One of the reasons the album works so well is that Tippin sounds like he could conceivably be a truck driver. He restores the “little white pills” to “Six Days on the Road” that Sawyer Brown censored on their hit cover,  the distance between the narrator and the character is completely eliminated on his version of Alabama’s “Roll On”, and all the Urban Cowboy sheen is completely decimated when he tears into “Drivin’ My Life Away.”

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2008 CMA Awards Live Blog

2008 CMA Winners

Entertainer: Kenny Chesney

Male Vocalist: Brad Paisley

Female Vocalist: Carrie Underwood

Album: George Strait, Troubadour

Vocal Duo: Sugarland

New Artist: Lady Antebellum

Vocal Group: Rascal Flatts

Song: Jennifer Nettles, “Stay”

Single: George Strait, “I Saw God Today”

Music Video: Brad Paisley feat. Andy Griffith, “Waiting on a Woman”

Musical Event: Robert Plant & Alison Krauss, “Gone Gone Gone”

Musician: Mac McAnally

_______

Predict the Winners:

Kevin – 8

Leeann – 7

Blake – 7

Dan – 7

______

Live Blog:

11:03 Thanks again for another great night.  See ya at the Grammys!

11:02ish To Blake and Dan:  A Song For You.

11:02 Blake: Down with our dictator!

11:02 Dan: Kevin sucks.

10:57 If I was a petty man, I’d be gloating about out-predicting all of my co-writers at Country Universe.  Wait a minute.   I am a petty man.   I won! Yes! I won!  This country universe is mine.   Y’all just live in it.  Suckers.  (Except for you Leeann.  You didn’t get all up in my grill, talking smack before the throwdown.  You’re cool.)

10:56 ENTERTAINER – Kenny Chesney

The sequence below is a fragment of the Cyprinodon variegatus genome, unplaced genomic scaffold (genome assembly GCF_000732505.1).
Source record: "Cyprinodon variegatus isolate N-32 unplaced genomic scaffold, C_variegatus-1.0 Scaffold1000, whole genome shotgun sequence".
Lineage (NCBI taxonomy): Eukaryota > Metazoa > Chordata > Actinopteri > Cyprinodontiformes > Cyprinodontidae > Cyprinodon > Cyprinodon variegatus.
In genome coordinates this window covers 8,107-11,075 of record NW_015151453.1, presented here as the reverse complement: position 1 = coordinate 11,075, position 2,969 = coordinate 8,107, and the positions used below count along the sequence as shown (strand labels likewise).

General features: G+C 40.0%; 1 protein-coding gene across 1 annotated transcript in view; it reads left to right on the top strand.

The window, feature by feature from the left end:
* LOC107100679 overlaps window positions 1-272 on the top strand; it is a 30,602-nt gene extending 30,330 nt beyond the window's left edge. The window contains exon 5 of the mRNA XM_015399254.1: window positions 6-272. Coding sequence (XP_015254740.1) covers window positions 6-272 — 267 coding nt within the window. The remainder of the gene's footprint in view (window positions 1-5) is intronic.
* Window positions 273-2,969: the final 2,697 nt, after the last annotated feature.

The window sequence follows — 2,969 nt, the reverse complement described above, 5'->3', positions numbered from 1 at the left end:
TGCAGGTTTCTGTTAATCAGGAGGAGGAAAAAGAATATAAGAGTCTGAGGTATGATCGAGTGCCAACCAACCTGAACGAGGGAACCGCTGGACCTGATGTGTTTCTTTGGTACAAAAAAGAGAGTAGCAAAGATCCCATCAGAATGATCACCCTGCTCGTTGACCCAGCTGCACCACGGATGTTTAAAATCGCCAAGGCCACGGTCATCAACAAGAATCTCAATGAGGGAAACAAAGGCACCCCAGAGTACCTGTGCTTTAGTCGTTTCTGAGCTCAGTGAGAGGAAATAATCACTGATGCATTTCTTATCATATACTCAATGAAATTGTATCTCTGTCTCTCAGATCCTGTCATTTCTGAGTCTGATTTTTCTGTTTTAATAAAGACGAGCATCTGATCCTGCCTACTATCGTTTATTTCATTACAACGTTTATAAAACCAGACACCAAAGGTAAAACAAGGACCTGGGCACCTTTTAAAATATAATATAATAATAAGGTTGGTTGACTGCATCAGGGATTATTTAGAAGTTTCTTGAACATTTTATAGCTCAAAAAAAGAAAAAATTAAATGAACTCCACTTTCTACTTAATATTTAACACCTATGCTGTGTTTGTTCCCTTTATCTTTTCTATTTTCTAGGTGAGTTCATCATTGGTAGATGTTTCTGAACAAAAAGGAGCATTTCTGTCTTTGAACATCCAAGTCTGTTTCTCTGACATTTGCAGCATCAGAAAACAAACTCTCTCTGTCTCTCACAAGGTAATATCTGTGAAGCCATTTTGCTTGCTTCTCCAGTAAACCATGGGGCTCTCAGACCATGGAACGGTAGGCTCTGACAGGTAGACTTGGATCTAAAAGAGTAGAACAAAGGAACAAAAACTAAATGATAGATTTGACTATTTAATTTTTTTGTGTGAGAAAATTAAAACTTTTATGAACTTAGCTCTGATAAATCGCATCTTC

10:54 Standing O for Shania.  Good God, she’s beautiful.   Welcome home.

10:50 So the only artist I see live who charges Eagles prices is Madonna, and I have to say that if she just stood there and growled, I’d feel ripped off.  Come on, guys.  Slap on some heels.  Throw in some synchronized dancing.  Jump some rope.  Rub up against something.   You’re supposed to be legends.

10:49 Dan: Once again, a washed up rock act gives us one of the better performances of the night. I like the Eagles, but that’s sad.

10:48 You know it’s bad when you’re hoping that Shania’s the surprise guest because you want to see some real country stars.

10:46 Paisley’s right about that.  The Eagles have a lot more to do with country music today than most seventies country stars.

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CMA Flashback: Horizon Award (New Artist)

For a look back at the other major categories, visit our CMA Awards page.

2010

  • Luke Bryan
  • Easton Corbin
  • Jerrod Neimann
  • Chris Young
  • Zac Brown Band

Usually there isn’t this much turnover in this race unless most of last year’s nominees are ineligible.  This year, only one of the four eligible nominees from last year – Zac Brown Band – earns a nomination.  With their massive success and their multiple nominations, they’ve got an excellent shot at winning. Then again, Easton Corbin is elsewhere on the ballot, too. It could be a horse race.
2009

  • Randy Houser
  • Jamey Johnson
  • Jake Owen
  • Darius Rucker
  • Zac Brown Band

Thirteen years after winning the Best New Artist Grammy as part of Hootie & The Blowfish, Darius Rucker won the country music equivalent, adding an exclamation point to the most successful pop-to-country crossover in a generation.

lady-antebellum2008

  • Jason Aldean
  • Rodney Atkins
  • Lady Antebellum
  • James Otto
  • Kellie Pickler